People with Asperger’s Syndrome have many gifts: high intelligence, a capacity to focus on many details and a high work ethic among them. They can offer unique insights and perspective. However, many parents of children identified as having Asperger’s Syndrome and some adults with AS are interested in working on some challenges associated with Aspergers, such as executive functioning, anxiety, social relatedness and pragmatics. Neurobiofeedback is a possibility most haven’t heard about.
Neurobiofeedback is safe and non-invasive, approved by the American Pediatric Association as a treatment for ADHD. Most of us are familiar with biofeedback these days; your Fitbit will tell you your heart rate as you’re working out and you can adjust your workout depending on what you want. Neurobiofeedback is based on training brainwaves to work together. You would watch a movie or play a videogame. While watching your movie, an EEG (sensors on your head) monitors how fast or slow your brainwaves are firing and subconsciously teaches your brain to fire at more optimal speeds. The movie you’re watching only plays or you only have control of the game when your brainwaves are functioning within an optimal range. When your brainwaves fire at a rate that’s too slow, too often or too fast, the action will pause — providing immediate feedback to your brain that something is out of balance. Your brain seeks patterns, so it learns the balance in the pattern being “taught” and it’s reinforced by the positive outcome of the movie playing or the videogame firing away.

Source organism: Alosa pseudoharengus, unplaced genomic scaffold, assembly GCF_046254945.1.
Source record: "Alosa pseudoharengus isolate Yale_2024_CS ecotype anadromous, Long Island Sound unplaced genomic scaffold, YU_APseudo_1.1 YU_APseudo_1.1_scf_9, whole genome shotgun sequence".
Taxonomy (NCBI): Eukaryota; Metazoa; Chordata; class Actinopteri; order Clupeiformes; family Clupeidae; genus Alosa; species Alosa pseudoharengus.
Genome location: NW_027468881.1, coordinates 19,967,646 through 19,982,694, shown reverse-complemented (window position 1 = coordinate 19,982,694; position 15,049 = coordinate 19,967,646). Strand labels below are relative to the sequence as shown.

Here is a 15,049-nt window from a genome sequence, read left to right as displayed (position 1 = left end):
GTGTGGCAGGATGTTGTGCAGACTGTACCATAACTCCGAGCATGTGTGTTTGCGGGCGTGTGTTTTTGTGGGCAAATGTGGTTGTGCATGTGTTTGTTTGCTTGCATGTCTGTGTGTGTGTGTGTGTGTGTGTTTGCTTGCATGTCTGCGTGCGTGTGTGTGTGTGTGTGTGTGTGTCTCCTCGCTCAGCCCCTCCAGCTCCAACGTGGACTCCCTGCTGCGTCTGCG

In addition to its use for ADHD, neurobiofeedback has been found to be helpful for adults in studies of anxiety, depression, migraine and LD. It just doesn’t get the publicity (or research funding) of pharmaceutical agents. It’s thought to make actual structural changes to the brain at the cellular level, so that improvements can be long lasting.
One study explored the effects of neurobiofeedback on executive function in children with Aspergers. This study involved only a small number of subjects, but it is interesting. The study looked at attention control, cognitive flexibility, planning, language use (both oral language and pragmatics) and found significant improvement.
In another study, children underwent neurobiofeedback and improved in recognizing and showing facial expressions, which is significant for social functioning. Evaluations based on parent ratings showed improvements in social responsiveness and adaptive behavior.
These results are promising but more research needs to be done. The studies are small and have limitations. However, this is a good start. The positive impact on attention, executive functioning and emotional control has been demonstrated conclusively for ADHD; research on the use of neurobiofeedback with people with ASD is continuing. These studies are an exciting line of research on a new and promising way to strengthen attention, improve executive functions and gain better emotional control without pharmaceutical intervention.
Fridrich, E., Sivanathan, A., Lim, T, Suttle, N., Louchart, S., Pillen, S, Pineda, J. (2015). An Effective Neurofeedback Intervention to Improve Social Interactions in Children with Autism Spectrum Disorder J Autism Developmental Development, 45:4084-4100 DOI 10.1007/10803-015-2523-5
Thompson, L., Thompson, M, Reid, A (2010). Neurofeedback Outcomes in Clients With Asperger’s Syndrome Applied Psychophysiology and Biofeedback 35:1:63-81